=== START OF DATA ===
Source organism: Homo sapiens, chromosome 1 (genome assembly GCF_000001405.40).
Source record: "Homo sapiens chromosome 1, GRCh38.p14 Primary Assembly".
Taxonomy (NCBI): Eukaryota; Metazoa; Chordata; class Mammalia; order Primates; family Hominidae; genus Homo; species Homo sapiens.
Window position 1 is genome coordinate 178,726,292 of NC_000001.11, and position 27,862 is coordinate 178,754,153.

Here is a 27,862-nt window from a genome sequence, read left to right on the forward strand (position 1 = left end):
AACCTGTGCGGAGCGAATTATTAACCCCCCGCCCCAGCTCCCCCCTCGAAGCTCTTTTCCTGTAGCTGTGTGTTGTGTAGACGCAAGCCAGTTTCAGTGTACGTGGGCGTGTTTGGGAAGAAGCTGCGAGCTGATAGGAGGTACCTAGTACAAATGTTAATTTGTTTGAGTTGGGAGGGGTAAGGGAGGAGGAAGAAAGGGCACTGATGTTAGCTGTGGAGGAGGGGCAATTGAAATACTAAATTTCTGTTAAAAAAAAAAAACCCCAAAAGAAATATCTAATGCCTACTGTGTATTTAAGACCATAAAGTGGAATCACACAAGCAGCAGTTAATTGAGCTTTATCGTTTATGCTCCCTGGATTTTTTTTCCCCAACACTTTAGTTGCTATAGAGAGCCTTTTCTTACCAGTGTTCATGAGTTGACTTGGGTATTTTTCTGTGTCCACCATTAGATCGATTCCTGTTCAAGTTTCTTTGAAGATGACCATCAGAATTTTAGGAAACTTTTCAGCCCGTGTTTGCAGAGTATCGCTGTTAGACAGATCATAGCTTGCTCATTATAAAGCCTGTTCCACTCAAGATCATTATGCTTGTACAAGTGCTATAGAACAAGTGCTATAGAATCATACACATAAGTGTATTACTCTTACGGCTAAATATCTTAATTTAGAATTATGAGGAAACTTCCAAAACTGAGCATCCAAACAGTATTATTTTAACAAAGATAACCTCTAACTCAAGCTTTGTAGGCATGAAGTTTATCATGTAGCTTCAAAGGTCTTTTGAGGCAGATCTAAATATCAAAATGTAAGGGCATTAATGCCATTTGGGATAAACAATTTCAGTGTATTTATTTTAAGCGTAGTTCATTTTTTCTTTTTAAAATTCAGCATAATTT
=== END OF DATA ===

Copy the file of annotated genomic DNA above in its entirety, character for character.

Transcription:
Source organism: Homo sapiens, chromosome 1 (genome assembly GCF_000001405.40).
Source record: "Homo sapiens chromosome 1, GRCh38.p14 Primary Assembly".
Taxonomy (NCBI): Eukaryota; Metazoa; Chordata; class Mammalia; order Primates; family Hominidae; genus Homo; species Homo sapiens.
Window position 1 is genome coordinate 178,726,292 of NC_000001.11, and position 27,862 is coordinate 178,754,153.

Here is a 27,862-nt window from a genome sequence, read left to right on the forward strand (position 1 = left end):
AACCTGTGCGGAGCGAATTATTAACCCCCCGCCCCAGCTCCCCCCTCGAAGCTCTTTTCCTGTAGCTGTGTGTTGTGTAGACGCAAGCCAGTTTCAGTGTACGTGGGCGTGTTTGGGAAGAAGCTGCGAGCTGATAGGAGGTACCTAGTACAAATGTTAATTTGTTTGAGTTGGGAGGGGTAAGGGAGGAGGAAGAAAGGGCACTGATGTTAGCTGTGGAGGAGGGGCAATTGAAATACTAAATTTCTGTTAAAAAAAAAAAACCCCAAAAGAAATATCTAATGCCTACTGTGTATTTAAGACCATAAAGTGGAATCACACAAGCAGCAGTTAATTGAGCTTTATCGTTTATGCTCCCTGGATTTTTTTTCCCCAACACTTTAGTTGCTATAGAGAGCCTTTTCTTACCAGTGTTCATGAGTTGACTTGGGTATTTTTCTGTGTCCACCATTAGATCGATTCCTGTTCAAGTTTCTTTGAAGATGACCATCAGAATTTTAGGAAACTTTTCAGCCCGTGTTTGCAGAGTATCGCTGTTAGACAGATCATAGCTTGCTCATTATAAAGCCTGTTCCACTCAAGATCATTATGCTTGTACAAGTGCTATAGAACAAGTGCTATAGAATCATACACATAAGTGTATTACTCTTACGGCTAAATATCTTAATTTAGAATTATGAGGAAACTTCCAAAACTGAGCATCCAAACAGTATTATTTTAACAAAGATAACCTCTAACTCAAGCTTTGTAGGCATGAAGTTTATCATGTAGCTTCAAAGGTCTTTTGAGGCAGATCTAAATATCAAAATGTAAGGGCATTAATGCCATTTGGGATAAACAATTTCAGTGTATTTATTTTAAGCGTAGTTCATTTTTTCTTTTTAAAATTCAGCATAATTT